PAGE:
There is also a private claim which exists in the area. Make sure you know where the boundaries of this private property begin, so as not to inadvertently wander onto private property. Alternatively, you can sometimes pay a small fee to access the private property claim. Be sure to complete the trip with a stop at nearby Topaz Mountain, number 3 on our list. Lots of information exists online for the Dugway Geode Beds and specific excavation site locations.
2. Vernon Hills Wonderstone
Located just southwest of Salt Lake City, the Vernon Hills are a public access area on Bureau of Land Management (BLM) owned land which allows for the collections of this unique mineral. To get here travel south of Tooele on State Highway 36 about 31 miles to the town of Vernon. Continue on highway 36 an additional 4.5 miles to a dirt road adjacent to and west of the railroad tracks. Turn north (left) onto this dirt road and continue to the next set of railroad tracks (~1.7 miles) until the road curves to the northwest. From the curve, travel 0.4 miles to the end of the road.
Visitors will find their first indications of wonderstone amongst the piles discarded at the end of the road location. A private mining claim is located area so do not collect on any marked claims or rock piles showing signs of recent mining activity and be aware of your surroundings. Otherwise, the majority of the land is BLM and open to your public recreational use.
3. Topaz Mountain
If you happen to be making a trip to the Dugway Geode Beds on the western side of the state. consider swinging south just a short distance to Topaz Mountain, a well-known concentration of a variety of gems and minerals. Topaz Mountain is a location highly sought out by rockhounds seeking an abundance of different kinds of finds. For the avid rock collector, many minerals can be found at this great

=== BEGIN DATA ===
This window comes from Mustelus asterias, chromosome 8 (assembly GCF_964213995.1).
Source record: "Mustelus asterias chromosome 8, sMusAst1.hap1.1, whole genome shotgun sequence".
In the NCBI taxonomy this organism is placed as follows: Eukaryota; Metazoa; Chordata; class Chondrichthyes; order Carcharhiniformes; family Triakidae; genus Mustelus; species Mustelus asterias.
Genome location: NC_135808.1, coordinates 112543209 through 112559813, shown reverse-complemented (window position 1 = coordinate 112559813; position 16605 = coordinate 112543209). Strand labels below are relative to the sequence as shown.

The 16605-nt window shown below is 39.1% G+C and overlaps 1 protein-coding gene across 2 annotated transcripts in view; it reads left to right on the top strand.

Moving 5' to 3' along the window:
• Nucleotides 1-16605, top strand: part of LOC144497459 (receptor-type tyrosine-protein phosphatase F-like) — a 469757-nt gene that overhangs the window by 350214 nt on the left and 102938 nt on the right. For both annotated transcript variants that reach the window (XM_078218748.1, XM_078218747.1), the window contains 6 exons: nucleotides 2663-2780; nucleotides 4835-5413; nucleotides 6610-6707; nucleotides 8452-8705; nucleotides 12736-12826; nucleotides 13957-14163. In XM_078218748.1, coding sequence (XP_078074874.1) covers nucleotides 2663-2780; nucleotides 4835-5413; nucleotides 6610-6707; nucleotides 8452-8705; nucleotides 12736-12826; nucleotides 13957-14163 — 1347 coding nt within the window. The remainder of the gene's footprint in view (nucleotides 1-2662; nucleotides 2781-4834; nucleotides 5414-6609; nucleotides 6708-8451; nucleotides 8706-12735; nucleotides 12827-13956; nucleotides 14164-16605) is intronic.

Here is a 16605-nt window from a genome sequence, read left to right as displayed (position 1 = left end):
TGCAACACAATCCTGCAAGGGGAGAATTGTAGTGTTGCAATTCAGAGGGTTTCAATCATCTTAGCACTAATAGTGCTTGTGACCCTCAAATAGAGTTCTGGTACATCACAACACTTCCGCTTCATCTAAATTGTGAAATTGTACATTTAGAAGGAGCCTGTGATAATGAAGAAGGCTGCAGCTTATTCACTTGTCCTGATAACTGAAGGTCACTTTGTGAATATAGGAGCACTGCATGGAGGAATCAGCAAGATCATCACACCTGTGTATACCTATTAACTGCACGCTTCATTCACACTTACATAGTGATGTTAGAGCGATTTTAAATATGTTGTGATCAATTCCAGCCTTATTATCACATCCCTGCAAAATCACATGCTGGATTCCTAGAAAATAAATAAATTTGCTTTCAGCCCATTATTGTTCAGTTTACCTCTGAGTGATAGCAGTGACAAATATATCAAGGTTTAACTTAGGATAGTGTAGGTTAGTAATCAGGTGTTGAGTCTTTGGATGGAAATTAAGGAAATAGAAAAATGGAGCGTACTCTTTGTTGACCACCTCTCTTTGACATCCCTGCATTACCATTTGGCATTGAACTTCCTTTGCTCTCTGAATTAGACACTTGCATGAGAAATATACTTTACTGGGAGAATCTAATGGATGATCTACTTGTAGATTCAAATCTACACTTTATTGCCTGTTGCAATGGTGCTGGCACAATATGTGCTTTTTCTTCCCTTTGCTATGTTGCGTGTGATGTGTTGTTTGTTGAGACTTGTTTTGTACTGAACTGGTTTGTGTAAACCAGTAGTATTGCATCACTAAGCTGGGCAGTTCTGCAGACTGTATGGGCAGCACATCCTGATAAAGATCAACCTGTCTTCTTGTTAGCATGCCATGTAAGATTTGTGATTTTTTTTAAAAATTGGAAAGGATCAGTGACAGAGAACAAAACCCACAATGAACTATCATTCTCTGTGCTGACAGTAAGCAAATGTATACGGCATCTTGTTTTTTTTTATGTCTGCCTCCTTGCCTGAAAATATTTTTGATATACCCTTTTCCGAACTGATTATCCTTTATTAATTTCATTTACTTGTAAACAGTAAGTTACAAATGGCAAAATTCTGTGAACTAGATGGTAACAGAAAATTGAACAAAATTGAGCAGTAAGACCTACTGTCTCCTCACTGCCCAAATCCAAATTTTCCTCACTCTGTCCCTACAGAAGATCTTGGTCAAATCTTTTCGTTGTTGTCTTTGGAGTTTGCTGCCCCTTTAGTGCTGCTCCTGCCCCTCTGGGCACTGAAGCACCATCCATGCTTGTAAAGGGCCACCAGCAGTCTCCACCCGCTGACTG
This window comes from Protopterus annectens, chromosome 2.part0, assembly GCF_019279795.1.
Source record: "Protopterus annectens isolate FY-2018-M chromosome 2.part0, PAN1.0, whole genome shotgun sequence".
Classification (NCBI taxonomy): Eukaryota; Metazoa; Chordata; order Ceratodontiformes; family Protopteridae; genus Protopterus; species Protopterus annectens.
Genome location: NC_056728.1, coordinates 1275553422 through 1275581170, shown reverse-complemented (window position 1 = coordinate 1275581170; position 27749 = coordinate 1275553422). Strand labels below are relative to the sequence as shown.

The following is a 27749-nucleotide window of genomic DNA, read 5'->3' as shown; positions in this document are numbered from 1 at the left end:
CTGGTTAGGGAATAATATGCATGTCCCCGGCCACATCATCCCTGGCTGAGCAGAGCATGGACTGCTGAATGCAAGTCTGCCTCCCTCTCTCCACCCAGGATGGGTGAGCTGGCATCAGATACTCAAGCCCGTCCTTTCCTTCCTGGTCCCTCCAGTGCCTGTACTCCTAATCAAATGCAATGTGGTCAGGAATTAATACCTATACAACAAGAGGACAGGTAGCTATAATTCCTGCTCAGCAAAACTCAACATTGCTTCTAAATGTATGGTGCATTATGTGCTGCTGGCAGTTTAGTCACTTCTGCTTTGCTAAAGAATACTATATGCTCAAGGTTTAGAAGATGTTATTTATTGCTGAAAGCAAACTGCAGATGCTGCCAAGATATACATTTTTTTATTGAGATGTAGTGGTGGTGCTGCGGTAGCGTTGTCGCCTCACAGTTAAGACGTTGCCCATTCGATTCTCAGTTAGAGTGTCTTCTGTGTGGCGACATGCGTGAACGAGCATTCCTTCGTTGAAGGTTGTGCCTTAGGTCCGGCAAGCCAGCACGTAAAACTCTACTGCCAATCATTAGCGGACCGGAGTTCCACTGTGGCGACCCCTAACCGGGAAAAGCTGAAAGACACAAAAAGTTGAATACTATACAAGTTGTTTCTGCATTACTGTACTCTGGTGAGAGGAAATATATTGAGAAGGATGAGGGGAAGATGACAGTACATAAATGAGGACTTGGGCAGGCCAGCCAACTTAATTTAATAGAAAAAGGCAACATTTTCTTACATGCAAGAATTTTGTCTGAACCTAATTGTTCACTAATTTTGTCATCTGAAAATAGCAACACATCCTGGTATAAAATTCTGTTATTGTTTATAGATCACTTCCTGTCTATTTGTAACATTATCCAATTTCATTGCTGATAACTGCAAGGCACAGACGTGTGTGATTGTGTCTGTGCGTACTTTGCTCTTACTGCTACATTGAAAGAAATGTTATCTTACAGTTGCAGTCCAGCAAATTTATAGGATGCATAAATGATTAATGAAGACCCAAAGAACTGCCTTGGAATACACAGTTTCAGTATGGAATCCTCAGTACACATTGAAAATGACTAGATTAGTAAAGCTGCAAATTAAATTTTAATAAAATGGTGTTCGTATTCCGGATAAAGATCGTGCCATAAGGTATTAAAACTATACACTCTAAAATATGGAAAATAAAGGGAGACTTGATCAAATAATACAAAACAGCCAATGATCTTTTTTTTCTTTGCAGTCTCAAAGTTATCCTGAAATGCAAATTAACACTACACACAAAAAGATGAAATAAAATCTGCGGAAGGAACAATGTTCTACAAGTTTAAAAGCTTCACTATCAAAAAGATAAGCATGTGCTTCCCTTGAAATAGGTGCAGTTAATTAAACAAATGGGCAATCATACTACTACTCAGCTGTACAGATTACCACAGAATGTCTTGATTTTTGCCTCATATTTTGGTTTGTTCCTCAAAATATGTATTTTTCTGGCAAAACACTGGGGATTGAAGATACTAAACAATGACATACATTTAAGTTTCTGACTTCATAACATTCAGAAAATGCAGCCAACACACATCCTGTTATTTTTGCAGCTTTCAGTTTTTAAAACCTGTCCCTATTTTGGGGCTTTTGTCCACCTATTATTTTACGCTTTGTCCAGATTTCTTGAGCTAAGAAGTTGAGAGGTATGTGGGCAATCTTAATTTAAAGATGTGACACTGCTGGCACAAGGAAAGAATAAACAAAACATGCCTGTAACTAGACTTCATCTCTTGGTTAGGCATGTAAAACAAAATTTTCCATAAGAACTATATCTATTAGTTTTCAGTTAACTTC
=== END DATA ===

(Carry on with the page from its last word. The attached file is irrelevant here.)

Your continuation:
Fitting to the name, topaz is one of the most abundant items to be found. To find the best topaz specimens (and maybe other finds) it is recommended to use a chisel and hammer to excavate in the natural rock pockets of the rhyolitic cliffs. Directions to the site are somewhat involved and a high clearance 4×4 vehicle is highly recommended for the last bit of road. The “Topaz Mountain Rockhounding Area” is well-signed and a plethora of information exists on how to get there.
4. U-Dig Fossils Trilobites
Though most of our recommended locations are free public land sites, if you are looking for the highest abundance and highest quality trilobite fossil specimens, consider paying the small fee to access the quarry owned by “U-Dig Fossils”. Located on the western side of the state just north of highway 50, for a small fee of $70 or less, you can have all-day access to the site and keep whatever you can collect! Users are provided with buckets for collections and even rockhounding tools if you need some to borrow. Spending the day splitting apart shale, you can expect to find a handful of quality specimens that are all yours.
5. Birdseye Marble Quarry
While the actual quarry is privately owned for commercial harvest, rockhounds can still get their hands on some birdseye marble in the near vicinity of the quarry. To do so, travel south from Salt Lake City on I-15 approximately 50 miles to Spanish Fork. Take Spanish Fork Canyon (Rte 6) east for about 13 miles and turn south onto Hwy 89. Continue on for 5.8 miles until you see a gravel road to your left. Make the left turn and proceed up the road until you reach a gate. This gate marks the beginning of Forest Service Road 126. Before you proceed up the road, remember to close the gate after yourself.
Once on the forest road, you must travel 1.5 miles until you see a sign indicating that you have crossed into the Forest Service lands and off private lands. After this point, specimens can be found and collected along and near the road. You can even continue up the rough road for about 2.5 miles to an abandoned quarry and dig deeper to find some of the best birdseye marble specimens. Birdseye marble responds beautifully to a great polish and is fun for making unusual decorative bookends.
A great part about rock hounding in the mountain west is our access to available public lands. For rockhounds like us, this means cheap (often free) collection sites and areas to camp in beautiful remote settings. Remember to practice responsible and ethical rock collecting and camping practices when utilizing this public resource so that we do not lose it.
The diversity of rockhounding opportunity which exists in